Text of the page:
The failure of any particular rock slope can involve a number of modes including planar sliding, circular sliding, wedge failure, toppling and some combination of these. While planar, circular and wedge modes have received detailed analytic treatments, the toppling mode has only recently been considered as a potentially significant rock slope failure mode. The different types of toppling as described by Goodman and Bray (1976) are (a) flexural toppling, (b) block toppling and (c) block-flexural toppling. However, some potential secondary toppling modes exist such as (i) slide-toe-toppling, (ii) slide-head-toppling, (iii) slide-base-toppling, (iv) tension-crack toppling, and (v) toppling and slumping. Attempts have been made in this paper to analyze theoretically two of these secondary toppling modes namely: (i) slide-toe-toppling and (ii) slide-head-toppling. Generally, the static stability analysis of rock slopes susceptible to the aforementioned secondary toppling failures, involves the determination of forces generated by the overturning columns of rock higher up on the slope and those generated by resisting columns of rock in its lower portions. These forces are calculated as functions of the heights of rock columns from the base plane (h); the thickness of the rock columns (t); the dip angle of the base plane (d); step angle (a); overall slope angle (¿); block-base friction angle (fb); interblock friction angle (fj) and block-weight-ratios (BWR). Depending on the various ratios of width-to-height (t/h) of the individual blocks and the frictional properties of the interblock and interlayer discontinuities (fj and fb respectively) with respect to the dip of the layers (d), sliding or toppling or a combination of these could occur. Based on the limit equilibrium criterion, factors: of safety with respect to both slide-toe-toppling and slide-head-toppling have been defined as the ratios of the resisting forces to the driving forces. Stability field charts for both the slide-toe-toppling and slide-headtoppling failure mechanisms at various dip angles of bedding plane (d) and frictional characteristics of interblock and block-base surfaces, have been constructed and discussed. Field applications of these secondary toppling failure modes are also discussed. Additionally, the influence of groundwater on the rotational stability of blocks on rock slopes is presented in detail.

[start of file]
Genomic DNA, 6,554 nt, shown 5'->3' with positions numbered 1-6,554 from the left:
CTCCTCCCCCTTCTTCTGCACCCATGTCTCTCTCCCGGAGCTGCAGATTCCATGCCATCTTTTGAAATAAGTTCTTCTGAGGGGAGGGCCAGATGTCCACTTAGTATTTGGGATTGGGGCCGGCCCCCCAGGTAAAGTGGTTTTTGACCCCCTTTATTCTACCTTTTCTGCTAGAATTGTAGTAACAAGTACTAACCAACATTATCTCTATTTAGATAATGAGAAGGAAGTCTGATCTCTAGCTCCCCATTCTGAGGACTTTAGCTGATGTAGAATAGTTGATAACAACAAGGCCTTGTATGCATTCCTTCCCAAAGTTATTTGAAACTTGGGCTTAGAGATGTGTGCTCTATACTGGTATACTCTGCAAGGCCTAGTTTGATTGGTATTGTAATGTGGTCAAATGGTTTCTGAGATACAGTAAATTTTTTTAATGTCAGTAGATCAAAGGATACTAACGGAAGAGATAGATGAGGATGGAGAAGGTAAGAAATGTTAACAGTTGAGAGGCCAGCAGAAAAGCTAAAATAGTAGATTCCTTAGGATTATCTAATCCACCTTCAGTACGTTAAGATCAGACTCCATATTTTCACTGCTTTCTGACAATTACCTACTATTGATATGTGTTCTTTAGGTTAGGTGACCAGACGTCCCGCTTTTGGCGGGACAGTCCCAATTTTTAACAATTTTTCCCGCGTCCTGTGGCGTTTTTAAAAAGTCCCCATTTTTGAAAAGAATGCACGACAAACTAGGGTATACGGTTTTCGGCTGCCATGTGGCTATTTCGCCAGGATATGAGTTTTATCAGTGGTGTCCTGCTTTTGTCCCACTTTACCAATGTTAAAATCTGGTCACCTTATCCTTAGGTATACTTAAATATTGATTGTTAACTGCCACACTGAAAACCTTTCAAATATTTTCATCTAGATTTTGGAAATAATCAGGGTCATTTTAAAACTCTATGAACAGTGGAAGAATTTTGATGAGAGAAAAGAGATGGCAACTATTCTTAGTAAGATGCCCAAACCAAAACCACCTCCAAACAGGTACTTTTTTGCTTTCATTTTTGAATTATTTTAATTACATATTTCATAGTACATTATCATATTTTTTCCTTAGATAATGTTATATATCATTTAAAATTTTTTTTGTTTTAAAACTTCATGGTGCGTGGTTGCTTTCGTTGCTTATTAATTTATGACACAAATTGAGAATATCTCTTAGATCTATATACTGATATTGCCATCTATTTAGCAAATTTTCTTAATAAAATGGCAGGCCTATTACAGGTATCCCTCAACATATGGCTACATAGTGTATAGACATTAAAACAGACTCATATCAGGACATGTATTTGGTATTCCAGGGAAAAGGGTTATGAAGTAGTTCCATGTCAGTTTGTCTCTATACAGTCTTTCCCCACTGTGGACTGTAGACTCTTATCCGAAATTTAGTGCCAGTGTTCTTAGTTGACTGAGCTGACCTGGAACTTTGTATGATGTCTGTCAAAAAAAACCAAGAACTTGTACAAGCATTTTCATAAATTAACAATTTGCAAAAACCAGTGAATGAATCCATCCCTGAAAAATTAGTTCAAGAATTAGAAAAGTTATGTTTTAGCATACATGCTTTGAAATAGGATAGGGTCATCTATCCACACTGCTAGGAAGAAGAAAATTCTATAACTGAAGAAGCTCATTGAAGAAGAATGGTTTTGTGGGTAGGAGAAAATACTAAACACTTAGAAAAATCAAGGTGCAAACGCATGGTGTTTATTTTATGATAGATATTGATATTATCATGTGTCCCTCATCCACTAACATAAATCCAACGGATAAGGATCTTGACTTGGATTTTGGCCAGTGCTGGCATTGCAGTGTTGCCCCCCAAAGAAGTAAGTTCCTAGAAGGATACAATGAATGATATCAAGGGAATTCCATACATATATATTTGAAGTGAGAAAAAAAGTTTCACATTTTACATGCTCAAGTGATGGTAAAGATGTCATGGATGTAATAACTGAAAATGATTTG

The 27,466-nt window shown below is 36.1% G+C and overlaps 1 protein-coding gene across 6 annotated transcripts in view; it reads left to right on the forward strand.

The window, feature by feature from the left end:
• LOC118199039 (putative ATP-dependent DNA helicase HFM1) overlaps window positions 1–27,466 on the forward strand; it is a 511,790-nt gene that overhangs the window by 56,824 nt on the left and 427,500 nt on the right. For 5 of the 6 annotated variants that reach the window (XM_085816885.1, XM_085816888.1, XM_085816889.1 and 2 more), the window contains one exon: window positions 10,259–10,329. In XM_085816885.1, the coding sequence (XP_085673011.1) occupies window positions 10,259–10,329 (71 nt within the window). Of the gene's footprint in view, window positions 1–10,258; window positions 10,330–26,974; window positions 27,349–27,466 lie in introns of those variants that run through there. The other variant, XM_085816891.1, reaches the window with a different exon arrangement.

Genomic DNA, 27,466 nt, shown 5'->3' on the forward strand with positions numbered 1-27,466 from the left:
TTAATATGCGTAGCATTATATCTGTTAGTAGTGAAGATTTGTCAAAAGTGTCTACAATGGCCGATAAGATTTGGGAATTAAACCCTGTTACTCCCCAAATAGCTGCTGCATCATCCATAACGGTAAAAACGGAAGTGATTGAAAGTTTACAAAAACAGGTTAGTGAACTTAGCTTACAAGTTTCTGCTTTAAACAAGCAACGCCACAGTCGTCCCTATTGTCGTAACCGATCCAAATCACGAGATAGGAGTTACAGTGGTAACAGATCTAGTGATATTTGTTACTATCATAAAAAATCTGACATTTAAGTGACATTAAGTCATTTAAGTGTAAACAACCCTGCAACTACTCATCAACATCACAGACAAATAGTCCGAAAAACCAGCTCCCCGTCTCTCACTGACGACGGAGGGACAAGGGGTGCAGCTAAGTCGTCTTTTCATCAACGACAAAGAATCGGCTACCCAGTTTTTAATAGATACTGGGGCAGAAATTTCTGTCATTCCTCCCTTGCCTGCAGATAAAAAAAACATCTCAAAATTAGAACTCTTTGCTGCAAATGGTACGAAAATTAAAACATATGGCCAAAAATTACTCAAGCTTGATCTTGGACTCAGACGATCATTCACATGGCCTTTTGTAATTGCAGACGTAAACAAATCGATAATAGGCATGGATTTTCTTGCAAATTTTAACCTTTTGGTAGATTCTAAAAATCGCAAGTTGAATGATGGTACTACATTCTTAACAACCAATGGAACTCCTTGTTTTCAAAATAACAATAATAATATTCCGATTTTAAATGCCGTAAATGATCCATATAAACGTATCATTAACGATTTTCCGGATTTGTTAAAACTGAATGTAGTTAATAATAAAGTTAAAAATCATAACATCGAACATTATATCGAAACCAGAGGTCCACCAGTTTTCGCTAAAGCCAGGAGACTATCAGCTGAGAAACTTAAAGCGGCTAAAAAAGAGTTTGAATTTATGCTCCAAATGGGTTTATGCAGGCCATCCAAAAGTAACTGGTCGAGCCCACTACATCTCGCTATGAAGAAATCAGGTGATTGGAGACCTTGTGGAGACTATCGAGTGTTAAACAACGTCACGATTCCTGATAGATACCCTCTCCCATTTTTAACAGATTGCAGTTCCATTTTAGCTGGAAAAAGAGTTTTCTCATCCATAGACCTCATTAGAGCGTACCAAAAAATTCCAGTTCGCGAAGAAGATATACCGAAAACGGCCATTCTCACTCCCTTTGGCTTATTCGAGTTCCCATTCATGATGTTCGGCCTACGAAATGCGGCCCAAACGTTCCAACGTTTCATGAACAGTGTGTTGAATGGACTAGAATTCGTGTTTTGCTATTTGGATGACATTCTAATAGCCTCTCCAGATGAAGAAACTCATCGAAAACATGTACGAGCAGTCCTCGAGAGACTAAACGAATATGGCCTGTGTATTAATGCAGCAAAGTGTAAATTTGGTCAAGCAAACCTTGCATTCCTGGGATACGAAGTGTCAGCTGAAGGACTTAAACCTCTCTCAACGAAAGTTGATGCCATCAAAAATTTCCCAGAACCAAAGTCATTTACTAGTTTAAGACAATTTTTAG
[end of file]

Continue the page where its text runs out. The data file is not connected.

Some of the factors of major importance to the stability of rock slopes are the frequency, orientation and shear strength parameters (c and f) of the discontinuities present in the rock mass. Based on these factors, failure of rock slopes could occur in a number of modes. Some of the failure modes frequently observed (Muller, 1964, 1968; Hoek and Bray, 1977; Goodman, 1976, 1980) are (i) plane-sliding failure, (ii) wedge failure and (iii) circular failure. A failure mechanism which has received serious attention in only the last decade is toppling (deFreitas and Watters, 1973; Bukovansky, et al., 1974; Goodman and Bray, 1976; Hittinger, 1978; Hocking, 1978; Zanbak, 1978; Brown, 1982; Teme, 1982 and Teme and West, 1982). Teme, 1982 and Teme and West, 1982). Toppling failure usually occurs in rock masses with closely spaced, near-vertical discontinuities that dip into the cut slope. This situation is shown in Figure 1.